The CalorieKing Sugar Guide
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Health problems and sugar
Too much extra sugar can lead to health problems
Why should you limit your sugar intake to less than 10 percent of total calories per day? Aside from the “sugar high” effect on your body, which can be uncomfortable, research shows that too much sugar leads to several health problems, including:
Obesity. Sugar may not be a cause for weight gain per se, but foods that are high in sugar are often calorie dense and nutrient poor. Therefore, eating too many of them can easily lead to weight gain.
Several studies have recently recognised connections between excess consumption of sugar and obesity. For example, the Nurses’ Health Study II found that weight gain over a four year period was highest among women who increased their sugar-sweetened soft drink consumption from one or fewer drinks per week to one or more drinks per day and was smallest among women who decreased their intake.
Nutritional deficiency. When you consume too much sugar, you “crowd out” other foods that provide important nutrients, such as fruits and vegetables. This can be especially bad for children and teenagers who need nutrients for growth. For example, if a child chooses soft drink over milk she is missing out on vitamin D and calcium, both of which are essential for bone health. Unfortunately, people who are trying to make healthier choices by choosing diet and low-fat products are often trading a reduction in fat for an increase in sugar – added to enhance flavour. Make sure you check the label to see how much sugar, as well as fat, is in the product.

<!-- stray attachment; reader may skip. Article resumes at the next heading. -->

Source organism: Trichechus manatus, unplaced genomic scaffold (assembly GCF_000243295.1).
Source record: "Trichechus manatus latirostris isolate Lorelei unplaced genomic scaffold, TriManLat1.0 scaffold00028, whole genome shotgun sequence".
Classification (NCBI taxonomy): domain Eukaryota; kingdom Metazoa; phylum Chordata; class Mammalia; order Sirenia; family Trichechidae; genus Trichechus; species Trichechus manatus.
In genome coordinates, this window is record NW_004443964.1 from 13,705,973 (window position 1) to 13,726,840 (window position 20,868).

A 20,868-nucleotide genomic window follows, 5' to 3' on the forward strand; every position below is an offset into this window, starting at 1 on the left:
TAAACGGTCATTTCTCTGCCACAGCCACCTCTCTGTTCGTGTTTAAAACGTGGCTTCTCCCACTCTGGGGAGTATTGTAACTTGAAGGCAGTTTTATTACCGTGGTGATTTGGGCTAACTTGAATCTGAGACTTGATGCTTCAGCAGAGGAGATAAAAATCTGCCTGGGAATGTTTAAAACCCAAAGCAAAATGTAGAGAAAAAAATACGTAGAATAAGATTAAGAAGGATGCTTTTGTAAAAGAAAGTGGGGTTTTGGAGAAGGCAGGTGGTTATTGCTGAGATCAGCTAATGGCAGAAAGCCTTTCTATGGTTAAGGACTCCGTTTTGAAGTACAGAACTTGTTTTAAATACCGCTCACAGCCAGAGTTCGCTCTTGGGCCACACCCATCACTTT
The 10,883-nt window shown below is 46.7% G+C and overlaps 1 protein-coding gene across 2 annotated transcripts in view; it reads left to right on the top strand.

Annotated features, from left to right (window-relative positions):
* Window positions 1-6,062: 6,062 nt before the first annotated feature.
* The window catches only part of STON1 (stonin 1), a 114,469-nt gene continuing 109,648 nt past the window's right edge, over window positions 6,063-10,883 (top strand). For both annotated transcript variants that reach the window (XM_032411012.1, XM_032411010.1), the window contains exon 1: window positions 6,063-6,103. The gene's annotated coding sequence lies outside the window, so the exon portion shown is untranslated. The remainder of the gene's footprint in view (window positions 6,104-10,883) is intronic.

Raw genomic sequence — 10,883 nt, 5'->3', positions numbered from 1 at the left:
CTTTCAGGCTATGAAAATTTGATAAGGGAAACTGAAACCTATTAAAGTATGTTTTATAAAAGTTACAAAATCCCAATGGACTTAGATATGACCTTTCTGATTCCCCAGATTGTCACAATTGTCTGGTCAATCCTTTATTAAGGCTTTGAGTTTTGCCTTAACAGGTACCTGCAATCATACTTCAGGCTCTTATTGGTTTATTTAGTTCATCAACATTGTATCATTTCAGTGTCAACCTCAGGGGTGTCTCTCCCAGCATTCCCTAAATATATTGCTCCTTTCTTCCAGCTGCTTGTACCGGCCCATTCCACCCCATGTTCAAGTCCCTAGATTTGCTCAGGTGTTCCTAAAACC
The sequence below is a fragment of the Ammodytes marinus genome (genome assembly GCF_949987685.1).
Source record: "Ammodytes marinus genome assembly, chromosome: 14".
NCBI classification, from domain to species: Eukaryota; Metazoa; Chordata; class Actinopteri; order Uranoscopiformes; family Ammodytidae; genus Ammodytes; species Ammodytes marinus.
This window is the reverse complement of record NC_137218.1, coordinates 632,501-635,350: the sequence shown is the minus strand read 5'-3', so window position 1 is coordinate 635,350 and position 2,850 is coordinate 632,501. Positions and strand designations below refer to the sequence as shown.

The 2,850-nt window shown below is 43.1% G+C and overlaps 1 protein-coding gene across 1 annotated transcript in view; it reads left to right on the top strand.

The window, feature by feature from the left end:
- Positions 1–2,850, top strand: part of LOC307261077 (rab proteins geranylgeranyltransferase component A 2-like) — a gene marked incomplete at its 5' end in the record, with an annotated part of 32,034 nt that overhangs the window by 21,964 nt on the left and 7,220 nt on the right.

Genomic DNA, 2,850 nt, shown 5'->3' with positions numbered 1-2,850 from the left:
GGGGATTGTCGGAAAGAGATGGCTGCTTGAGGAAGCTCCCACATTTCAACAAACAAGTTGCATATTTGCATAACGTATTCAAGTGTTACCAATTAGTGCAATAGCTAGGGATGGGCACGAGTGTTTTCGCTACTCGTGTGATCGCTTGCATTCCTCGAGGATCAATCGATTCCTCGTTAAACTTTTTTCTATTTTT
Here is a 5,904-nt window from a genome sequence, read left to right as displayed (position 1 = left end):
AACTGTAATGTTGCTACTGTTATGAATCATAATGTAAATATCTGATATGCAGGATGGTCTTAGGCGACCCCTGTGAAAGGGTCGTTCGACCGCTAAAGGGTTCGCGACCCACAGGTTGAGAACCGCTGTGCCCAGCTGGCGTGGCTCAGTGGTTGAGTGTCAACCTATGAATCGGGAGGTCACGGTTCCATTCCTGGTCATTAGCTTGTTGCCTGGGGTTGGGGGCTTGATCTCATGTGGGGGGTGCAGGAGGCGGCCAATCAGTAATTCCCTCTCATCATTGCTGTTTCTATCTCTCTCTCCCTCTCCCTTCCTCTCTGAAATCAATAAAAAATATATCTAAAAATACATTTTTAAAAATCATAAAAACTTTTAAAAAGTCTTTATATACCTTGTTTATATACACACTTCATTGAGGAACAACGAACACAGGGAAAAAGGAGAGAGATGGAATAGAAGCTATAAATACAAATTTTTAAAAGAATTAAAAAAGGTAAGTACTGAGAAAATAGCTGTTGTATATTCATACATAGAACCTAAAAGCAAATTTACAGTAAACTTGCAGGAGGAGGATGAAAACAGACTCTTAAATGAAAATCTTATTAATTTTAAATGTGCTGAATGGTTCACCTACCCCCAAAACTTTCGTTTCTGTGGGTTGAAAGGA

Hyperactivity. Does sugar “hype” you up? That’s a question which has been the subject of several studies, none of which could confirm a connection between consumption of sucrose (table sugar) and hyperactivity in children. But ask a parent if they see a change in their child’s behaviour after he drinks a can of soft drink or eats a few lollies, and you might get a different opinion! Some people also notice an increase in stress and tension in body and mind after consuming too much sugar.
Dental decay. Sugar is the biggest dietary culprit when it comes to cavities. Bacteria in plaque around the teeth metabolise sugars rapidly, creating areas of high acidity which erode tooth enamel. Brushing is too late to prevent this. Frequent snacking on sugary foods increases your risk, as do “sticky” forms of sugar such as caramel and lollies, which stay on the teeth longer.
Next: Hints to reduce sugar
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